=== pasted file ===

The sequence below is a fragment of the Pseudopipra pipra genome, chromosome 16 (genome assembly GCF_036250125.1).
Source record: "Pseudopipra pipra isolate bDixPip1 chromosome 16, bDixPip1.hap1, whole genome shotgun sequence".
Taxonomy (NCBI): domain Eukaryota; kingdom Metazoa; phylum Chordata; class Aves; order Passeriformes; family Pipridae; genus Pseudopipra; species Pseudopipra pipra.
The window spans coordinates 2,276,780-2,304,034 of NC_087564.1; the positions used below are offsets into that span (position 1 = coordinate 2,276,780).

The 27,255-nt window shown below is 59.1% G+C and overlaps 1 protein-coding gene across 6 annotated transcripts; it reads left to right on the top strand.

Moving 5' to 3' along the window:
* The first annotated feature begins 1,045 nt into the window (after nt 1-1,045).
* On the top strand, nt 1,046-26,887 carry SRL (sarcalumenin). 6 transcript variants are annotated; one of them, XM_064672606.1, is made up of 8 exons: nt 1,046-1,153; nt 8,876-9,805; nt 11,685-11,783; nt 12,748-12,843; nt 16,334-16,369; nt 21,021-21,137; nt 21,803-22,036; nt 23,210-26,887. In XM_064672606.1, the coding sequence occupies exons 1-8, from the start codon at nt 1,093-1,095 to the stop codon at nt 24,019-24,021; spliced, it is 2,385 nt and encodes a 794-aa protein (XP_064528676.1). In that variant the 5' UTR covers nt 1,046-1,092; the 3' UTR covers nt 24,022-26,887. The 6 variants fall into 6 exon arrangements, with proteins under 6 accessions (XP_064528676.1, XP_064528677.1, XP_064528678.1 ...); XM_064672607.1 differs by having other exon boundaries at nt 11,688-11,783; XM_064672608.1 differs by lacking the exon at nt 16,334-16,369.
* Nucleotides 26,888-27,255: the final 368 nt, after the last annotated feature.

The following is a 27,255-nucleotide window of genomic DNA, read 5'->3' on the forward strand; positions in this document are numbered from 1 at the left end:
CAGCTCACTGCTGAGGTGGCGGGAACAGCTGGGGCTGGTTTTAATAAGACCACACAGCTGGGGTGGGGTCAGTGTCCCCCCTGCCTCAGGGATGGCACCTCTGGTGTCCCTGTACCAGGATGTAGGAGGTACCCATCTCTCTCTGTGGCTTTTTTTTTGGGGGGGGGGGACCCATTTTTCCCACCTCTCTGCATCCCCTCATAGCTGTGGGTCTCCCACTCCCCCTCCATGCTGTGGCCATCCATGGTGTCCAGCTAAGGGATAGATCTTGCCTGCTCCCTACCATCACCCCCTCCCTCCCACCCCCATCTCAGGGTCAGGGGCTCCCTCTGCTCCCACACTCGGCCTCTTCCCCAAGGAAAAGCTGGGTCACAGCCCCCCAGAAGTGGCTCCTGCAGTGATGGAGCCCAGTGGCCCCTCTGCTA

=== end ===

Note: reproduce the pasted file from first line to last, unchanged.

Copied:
The sequence below is a fragment of the Pseudopipra pipra genome, chromosome 16 (genome assembly GCF_036250125.1).
Source record: "Pseudopipra pipra isolate bDixPip1 chromosome 16, bDixPip1.hap1, whole genome shotgun sequence".
Taxonomy (NCBI): domain Eukaryota; kingdom Metazoa; phylum Chordata; class Aves; order Passeriformes; family Pipridae; genus Pseudopipra; species Pseudopipra pipra.
The window spans coordinates 2,276,780-2,304,034 of NC_087564.1; the positions used below are offsets into that span (position 1 = coordinate 2,276,780).

The 27,255-nt window shown below is 59.1% G+C and overlaps 1 protein-coding gene across 6 annotated transcripts; it reads left to right on the top strand.

Moving 5' to 3' along the window:
* The first annotated feature begins 1,045 nt into the window (after nt 1-1,045).
* On the top strand, nt 1,046-26,887 carry SRL (sarcalumenin). 6 transcript variants are annotated; one of them, XM_064672606.1, is made up of 8 exons: nt 1,046-1,153; nt 8,876-9,805; nt 11,685-11,783; nt 12,748-12,843; nt 16,334-16,369; nt 21,021-21,137; nt 21,803-22,036; nt 23,210-26,887. In XM_064672606.1, the coding sequence occupies exons 1-8, from the start codon at nt 1,093-1,095 to the stop codon at nt 24,019-24,021; spliced, it is 2,385 nt and encodes a 794-aa protein (XP_064528676.1). In that variant the 5' UTR covers nt 1,046-1,092; the 3' UTR covers nt 24,022-26,887. The 6 variants fall into 6 exon arrangements, with proteins under 6 accessions (XP_064528676.1, XP_064528677.1, XP_064528678.1 ...); XM_064672607.1 differs by having other exon boundaries at nt 11,688-11,783; XM_064672608.1 differs by lacking the exon at nt 16,334-16,369.
* Nucleotides 26,888-27,255: the final 368 nt, after the last annotated feature.

The following is a 27,255-nucleotide window of genomic DNA, read 5'->3' on the forward strand; positions in this document are numbered from 1 at the left end:
CAGCTCACTGCTGAGGTGGCGGGAACAGCTGGGGCTGGTTTTAATAAGACCACACAGCTGGGGTGGGGTCAGTGTCCCCCCTGCCTCAGGGATGGCACCTCTGGTGTCCCTGTACCAGGATGTAGGAGGTACCCATCTCTCTCTGTGGCTTTTTTTTTGGGGGGGGGGGACCCATTTTTCCCACCTCTCTGCATCCCCTCATAGCTGTGGGTCTCCCACTCCCCCTCCATGCTGTGGCCATCCATGGTGTCCAGCTAAGGGATAGATCTTGCCTGCTCCCTACCATCACCCCCTCCCTCCCACCCCCATCTCAGGGTCAGGGGCTCCCTCTGCTCCCACACTCGGCCTCTTCCCCAAGGAAAAGCTGGGTCACAGCCCCCCAGAAGTGGCTCCTGCAGTGATGGAGCCCAGTGGCCCCTCTGCTA